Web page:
Augustus “Gus” Hawkins
Augustus Freeman Hawkins, the first African American to serve in the California congressional delegation after spending nearly three decades in the state Assembly, died Nov. 10 in Maryland. He was 100, and at the time of his death he was the oldest living former member of the House.
Hawkins, known since his youth as “Gus, ”was born in Shreveport, Louisiana, on Aug. 31, 1907, moved with his family to Los Angeles while a youngster. He attended high school in Los Angeles, and graduated with a B.A. degree from UCLA in 1931. Four years later, he was elected to the state Assembly, and stayed there until the early 1960s. In November 1962, Hawkins was elected to Congress, becoming the first black representative from any western state.
He is credited with playing a major role in the creation of the Equal Employment Opportunity Commission in the Civil Rights Act of 1964.
Hawkins was perhaps best known for authoring the Full Employment and Balanced Growth Act of 1978, also known as the Humphrey-Hawkins Act. According to the African American Registry, Hawkins also succeeded in restoring an honorable discharge for the 167 black soldiers in the Twenty-fifth Infantry Regiment of the U.S. Army who were booted out of the service after being falsely accused of a public disturbance in Brownsville, Texas in 1906.
Hawkins was a founding member of the Congressional Black Caucus, and served as chair of the House Education and Labor Committee. He retired in 1991 after serving 28 years in the House.
Ed Soria, the Broadcast Services Director for the Assembly Republican Caucus, died Saturday of a heart attack while running a 5K race in Davis. He was 40.
His wife, Deanna, and his son, Andrew, were also in the race.
Soria had worked for the Caucus since March 2007. Before that, he spent 11 years as a photographer for PACSAT. “Ed will be remembered as an extremely hard-working colleague and a fun person to be around,” read a statement from the Assembly Republican Caucus said.
Services will be held Friday, Nov. 23, at 11:30 a.m. at Chapel of the Hills in Auburn, 1331 Lincoln Way. For further information, contact: 530-885-3773.
A memorial fund is being set up for the family. Contact Dan Billings at 916-606-5443 for more information.
Jack R. Fenton
Jack Fenton, a Democratic Assembly leader with shrewd political instincts, a powerful temper and a blunt-spoken demeanor who spearheaded laws to improve the health and safety of workers, died Nov. 6 from complications related to Parkinson’s disease. He was 91.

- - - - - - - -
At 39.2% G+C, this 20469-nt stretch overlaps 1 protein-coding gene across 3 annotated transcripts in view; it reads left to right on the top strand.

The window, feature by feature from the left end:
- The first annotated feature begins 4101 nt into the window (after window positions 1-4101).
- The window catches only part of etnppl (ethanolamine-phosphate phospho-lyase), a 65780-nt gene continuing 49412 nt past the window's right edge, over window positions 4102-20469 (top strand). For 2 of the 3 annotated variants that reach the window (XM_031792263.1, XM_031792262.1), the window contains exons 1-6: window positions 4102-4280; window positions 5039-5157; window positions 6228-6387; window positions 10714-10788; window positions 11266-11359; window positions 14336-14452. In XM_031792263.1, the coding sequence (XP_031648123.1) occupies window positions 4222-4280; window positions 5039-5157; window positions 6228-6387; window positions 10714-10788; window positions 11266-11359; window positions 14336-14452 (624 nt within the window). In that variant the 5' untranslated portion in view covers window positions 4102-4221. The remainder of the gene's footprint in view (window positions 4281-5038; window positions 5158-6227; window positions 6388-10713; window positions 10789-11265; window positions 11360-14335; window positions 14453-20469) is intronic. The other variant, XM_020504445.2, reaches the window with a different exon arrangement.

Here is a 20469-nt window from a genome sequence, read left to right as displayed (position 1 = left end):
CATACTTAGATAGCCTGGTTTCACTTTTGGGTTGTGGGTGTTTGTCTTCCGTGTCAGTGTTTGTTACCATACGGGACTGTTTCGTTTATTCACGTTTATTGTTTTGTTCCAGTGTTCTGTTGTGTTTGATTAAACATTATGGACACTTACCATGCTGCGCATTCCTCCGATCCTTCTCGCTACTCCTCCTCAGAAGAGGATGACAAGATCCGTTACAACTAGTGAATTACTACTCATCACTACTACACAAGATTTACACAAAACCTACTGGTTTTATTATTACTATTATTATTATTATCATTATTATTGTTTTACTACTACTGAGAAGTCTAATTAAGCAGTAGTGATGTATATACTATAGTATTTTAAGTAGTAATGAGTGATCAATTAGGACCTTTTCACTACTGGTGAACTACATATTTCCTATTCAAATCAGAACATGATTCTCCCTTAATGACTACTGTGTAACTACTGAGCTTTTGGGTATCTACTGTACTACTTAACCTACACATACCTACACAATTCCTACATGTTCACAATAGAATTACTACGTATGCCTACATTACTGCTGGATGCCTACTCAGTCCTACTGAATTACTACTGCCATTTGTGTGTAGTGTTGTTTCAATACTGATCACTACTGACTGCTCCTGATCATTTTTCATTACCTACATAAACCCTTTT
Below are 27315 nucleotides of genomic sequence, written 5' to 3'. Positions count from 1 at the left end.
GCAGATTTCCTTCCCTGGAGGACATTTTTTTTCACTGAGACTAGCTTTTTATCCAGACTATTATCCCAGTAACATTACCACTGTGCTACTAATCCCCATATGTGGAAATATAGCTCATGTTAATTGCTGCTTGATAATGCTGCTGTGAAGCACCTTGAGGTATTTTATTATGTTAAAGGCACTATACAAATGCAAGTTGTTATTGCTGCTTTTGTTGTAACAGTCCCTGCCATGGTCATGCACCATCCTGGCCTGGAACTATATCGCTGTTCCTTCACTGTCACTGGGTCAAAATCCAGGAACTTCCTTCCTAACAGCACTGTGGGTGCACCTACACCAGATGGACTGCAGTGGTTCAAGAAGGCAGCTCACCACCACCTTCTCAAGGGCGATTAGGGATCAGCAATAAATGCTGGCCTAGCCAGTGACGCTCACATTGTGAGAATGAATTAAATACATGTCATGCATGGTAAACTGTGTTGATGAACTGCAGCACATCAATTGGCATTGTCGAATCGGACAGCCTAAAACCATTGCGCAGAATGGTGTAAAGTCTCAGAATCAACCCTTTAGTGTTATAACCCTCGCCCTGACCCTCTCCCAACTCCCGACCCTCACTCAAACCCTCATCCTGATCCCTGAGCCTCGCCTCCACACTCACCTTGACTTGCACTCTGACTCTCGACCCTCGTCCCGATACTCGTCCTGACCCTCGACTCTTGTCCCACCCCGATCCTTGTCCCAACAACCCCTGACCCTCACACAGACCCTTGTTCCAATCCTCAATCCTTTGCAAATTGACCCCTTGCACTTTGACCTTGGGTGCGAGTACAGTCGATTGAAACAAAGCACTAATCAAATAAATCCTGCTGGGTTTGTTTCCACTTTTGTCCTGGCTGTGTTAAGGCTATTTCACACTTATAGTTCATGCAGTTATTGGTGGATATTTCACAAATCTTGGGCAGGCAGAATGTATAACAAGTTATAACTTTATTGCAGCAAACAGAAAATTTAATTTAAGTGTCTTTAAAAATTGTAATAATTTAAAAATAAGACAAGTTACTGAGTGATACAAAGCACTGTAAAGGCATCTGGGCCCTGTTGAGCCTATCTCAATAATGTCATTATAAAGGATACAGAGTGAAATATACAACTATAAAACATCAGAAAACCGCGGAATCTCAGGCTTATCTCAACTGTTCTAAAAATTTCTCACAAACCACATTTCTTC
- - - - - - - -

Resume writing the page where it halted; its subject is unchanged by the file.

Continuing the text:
Fenton, who represented a Montebello district for 14 years in the Assembly, was known for conducting legislative hearings into the Sylmar tunnel explosion that killed 17 workers. The result of the hearings prompted major legislation to protect workers – legislation that carried his imprint.
The victims had been working in the tunnel for the state Water Project when a powerful blast rocked the tunnel.
Richard Hayden, a Republican who served in the Assembly from 1970 to 1980, told the Los Angeles Times that Fenton “was a Democratic leader, but in many ways he was nonpartisan. The interest of the people of California was foremost in his mind. Jack was interested in any kind of legislation that had to do with … the welfare of individuals,” Hayden said.
Fenton was born Aug. 7, 1916, in Rochester, N.Y., to Lithuanian immigrants. He graduated from the State Teacher’s College at Brockport, and went to UC Berkeley the following year. He served in the Army during World War II, and after the war he went to Loyola Law School. He graduated in 1949.
He is survived by son Mark Fenton and his wife Kathleen, daughter Marilyn Fenton and her child Jacqueline, daughter Melissa Fenton, her husband Robert Stern and their children Ryan, Rebecca and Alexis Stern, and son-in-law Terry Hansen. Jack was predeceased by his wife of 58 years, Betty Byer Fenton and his daughter, Maureen Fenton-Hansen.
In 1964 Fenton ran for an Assembly seat in the 59th District and won. Subsequent campaigns were sometimes easy in the overwhelmingly Democratic district, which he served until the late 1970s.
When he left the Assembly, more than 1,000 people gathered to pay tribute to him, lauding him as a “true friend.” One speaker, the L.A Times, reported, called him “the only man I know in Sacramento who keeps his word.”